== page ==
In the Past in the Present in the Future
Buddha developed a profound and detailed, universal theory of unity, which accounts for everything related to mind and consciousness. The Buddha obtained his deep insights by means of mental techniques and training. Using his own mind as both research equipment and research object, his approach was at least as empirical - i.e. verifiable by experience or experiment - as that of modern physics.
Contemporary, mainstream quantum physics and cosmology in unison are close at what is dubbed a "Grand Unification Theory" which supposedly explains all phenomena and is based on empirical evidences gathered in a handful of High-Energy Physics Laboratories. Well, rather, they were close at it by the end of the 20.th century whereafter the quest for a unified theory, prevalent in main-stream physics for most of the 20'th century, seems to have dissolved into a plethora of theoretical speculations, which seem to have in common that they are un-verifiable by experience or experiment and thus are neither empirical nor scientific.
The great stumbling block for modern physics is that at the very experimental frontiers, where experiments are conducted under extreme conditions, it has been verified that the behavior of matter / energy / fields at the very smallest observable scales, ponderable in the labs, depends on how it is being observed. It is exactly here the teachings of the Buddha can come in handy. Buddha came to the same conclusions about the physical reality on the very smallest scales as modern physics. However, Buddha didn't need any multi billion dollar high-energy physics laboratory and tremendous amounts of explosive energy to make his discoveries - the shade of a tree, a pillow and a properly trained mind is all that it takes.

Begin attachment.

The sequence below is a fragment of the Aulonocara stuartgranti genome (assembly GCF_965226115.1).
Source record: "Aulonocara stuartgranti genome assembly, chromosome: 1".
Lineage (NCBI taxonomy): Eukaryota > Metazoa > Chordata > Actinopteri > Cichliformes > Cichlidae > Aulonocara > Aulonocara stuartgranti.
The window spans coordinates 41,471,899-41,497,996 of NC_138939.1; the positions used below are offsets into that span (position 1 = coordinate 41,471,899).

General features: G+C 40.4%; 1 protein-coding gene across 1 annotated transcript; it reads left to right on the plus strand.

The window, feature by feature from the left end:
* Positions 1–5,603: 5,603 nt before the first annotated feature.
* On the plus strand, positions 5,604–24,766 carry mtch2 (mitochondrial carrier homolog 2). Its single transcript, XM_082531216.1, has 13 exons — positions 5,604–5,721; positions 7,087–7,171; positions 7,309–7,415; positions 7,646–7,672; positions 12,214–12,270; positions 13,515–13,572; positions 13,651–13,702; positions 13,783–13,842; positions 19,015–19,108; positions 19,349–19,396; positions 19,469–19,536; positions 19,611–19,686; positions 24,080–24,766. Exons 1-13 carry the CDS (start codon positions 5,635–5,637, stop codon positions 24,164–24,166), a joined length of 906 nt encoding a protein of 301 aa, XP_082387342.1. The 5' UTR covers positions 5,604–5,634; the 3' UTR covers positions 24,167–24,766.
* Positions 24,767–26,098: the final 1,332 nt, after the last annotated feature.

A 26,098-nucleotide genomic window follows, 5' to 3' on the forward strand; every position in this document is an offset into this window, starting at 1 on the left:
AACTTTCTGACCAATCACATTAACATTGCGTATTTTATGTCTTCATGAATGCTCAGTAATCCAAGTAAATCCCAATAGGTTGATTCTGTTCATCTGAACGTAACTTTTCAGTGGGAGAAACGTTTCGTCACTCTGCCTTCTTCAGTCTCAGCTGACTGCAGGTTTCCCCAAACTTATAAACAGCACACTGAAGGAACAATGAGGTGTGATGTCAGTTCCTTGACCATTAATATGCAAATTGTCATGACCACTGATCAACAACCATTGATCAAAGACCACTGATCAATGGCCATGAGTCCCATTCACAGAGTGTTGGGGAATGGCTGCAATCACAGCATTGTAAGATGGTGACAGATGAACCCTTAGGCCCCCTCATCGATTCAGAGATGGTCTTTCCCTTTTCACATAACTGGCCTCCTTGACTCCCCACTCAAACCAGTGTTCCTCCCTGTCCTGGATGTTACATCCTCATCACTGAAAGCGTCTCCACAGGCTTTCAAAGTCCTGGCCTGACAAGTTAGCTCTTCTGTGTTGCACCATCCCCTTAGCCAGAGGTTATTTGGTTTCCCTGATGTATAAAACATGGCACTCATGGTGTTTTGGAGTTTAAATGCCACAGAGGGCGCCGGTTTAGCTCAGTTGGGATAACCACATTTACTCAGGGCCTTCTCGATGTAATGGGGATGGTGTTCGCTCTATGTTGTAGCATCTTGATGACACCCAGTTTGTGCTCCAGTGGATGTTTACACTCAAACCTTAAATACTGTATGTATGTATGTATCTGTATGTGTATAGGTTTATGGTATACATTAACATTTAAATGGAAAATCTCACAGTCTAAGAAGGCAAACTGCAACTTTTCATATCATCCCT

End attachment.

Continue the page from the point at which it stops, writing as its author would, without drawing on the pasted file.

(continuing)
Regards, Project Buddha Society.
Excerpt of the Day
Each day we bring a new excerpt from our Favorite Books Online.
by P. A. Payutto
The sciences which have evolved with human civilization, and which are influencing our lives so profoundly today, are said to be based on reason and rationality. Their storehouse of knowledge has been amassed through interacting with these natural laws of conditionality. But the human search for knowledge in modern scientific fields has three notable features: Firstly, the search for knowledge in these sciences, and the application of that knowledge, is separated into distinct categories. Each branch of science is distinct from the others. Secondly, human beings in this present civilization are of the belief that the law of conditionality applies only to the physical world, not to the mental world, or to abstract values such as ethics. This can be seen even in the study of psychology, which tends to look at the cause and effect process only in relation to physical phenomena. Thirdly, the application of scientific knowledge (of the laws of conditionality) is napplied solely to serve self interests.